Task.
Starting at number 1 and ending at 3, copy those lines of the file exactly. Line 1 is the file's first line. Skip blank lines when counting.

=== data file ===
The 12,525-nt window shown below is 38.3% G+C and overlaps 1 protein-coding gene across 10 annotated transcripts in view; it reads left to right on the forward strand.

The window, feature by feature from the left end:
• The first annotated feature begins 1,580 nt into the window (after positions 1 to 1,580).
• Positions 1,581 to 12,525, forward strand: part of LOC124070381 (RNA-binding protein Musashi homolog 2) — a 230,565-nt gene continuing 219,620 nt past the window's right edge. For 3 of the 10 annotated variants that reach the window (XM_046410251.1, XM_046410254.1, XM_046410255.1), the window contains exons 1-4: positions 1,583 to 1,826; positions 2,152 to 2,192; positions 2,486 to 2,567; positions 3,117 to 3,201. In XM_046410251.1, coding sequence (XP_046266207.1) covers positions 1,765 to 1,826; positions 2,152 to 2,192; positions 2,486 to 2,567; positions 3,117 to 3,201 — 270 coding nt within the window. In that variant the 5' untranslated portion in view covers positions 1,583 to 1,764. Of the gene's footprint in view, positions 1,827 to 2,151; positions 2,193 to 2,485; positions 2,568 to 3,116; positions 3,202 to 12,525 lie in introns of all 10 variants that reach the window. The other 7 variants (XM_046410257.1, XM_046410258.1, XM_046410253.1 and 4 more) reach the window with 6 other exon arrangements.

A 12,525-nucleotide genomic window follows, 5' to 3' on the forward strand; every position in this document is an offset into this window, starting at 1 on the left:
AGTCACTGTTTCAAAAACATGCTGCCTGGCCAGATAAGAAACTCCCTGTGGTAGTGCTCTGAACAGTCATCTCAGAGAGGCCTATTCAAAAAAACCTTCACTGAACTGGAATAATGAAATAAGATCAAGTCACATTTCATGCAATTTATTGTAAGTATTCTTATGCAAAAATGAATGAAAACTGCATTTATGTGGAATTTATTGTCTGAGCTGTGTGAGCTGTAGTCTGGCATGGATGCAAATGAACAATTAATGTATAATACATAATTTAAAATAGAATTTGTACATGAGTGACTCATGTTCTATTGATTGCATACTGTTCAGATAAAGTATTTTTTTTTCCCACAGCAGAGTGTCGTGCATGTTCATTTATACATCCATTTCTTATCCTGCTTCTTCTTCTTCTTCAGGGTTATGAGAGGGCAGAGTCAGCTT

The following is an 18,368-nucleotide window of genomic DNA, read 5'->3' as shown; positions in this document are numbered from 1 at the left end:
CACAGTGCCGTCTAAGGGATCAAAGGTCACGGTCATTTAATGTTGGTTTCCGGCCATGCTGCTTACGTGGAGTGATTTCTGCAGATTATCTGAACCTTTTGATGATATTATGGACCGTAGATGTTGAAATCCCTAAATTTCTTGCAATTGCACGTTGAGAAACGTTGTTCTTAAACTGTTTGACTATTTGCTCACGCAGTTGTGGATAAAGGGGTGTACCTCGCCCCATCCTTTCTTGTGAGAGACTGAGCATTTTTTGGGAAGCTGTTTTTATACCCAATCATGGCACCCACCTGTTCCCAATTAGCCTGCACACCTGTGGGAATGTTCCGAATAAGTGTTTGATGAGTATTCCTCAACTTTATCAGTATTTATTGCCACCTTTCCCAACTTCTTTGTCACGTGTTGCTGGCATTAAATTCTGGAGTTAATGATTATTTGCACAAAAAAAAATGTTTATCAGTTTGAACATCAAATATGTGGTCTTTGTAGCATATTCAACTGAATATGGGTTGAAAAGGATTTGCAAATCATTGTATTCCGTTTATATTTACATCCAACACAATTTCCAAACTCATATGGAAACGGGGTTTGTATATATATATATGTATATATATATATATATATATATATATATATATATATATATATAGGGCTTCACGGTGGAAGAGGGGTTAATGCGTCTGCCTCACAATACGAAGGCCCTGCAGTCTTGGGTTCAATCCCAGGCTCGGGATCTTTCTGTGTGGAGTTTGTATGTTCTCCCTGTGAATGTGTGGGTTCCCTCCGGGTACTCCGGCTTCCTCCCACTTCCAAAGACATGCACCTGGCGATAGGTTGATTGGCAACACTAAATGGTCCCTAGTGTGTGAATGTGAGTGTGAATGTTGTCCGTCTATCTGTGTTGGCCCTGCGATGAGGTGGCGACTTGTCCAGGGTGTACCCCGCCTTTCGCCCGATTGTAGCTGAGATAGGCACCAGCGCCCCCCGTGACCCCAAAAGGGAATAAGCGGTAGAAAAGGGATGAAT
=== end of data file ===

The 12,525-nt window shown below is 38.3% G+C and overlaps 1 protein-coding gene across 10 annotated transcripts in view; it reads left to right on the forward strand.

The window, feature by feature from the left end:
• The first annotated feature begins 1,580 nt into the window (after positions 1 to 1,580).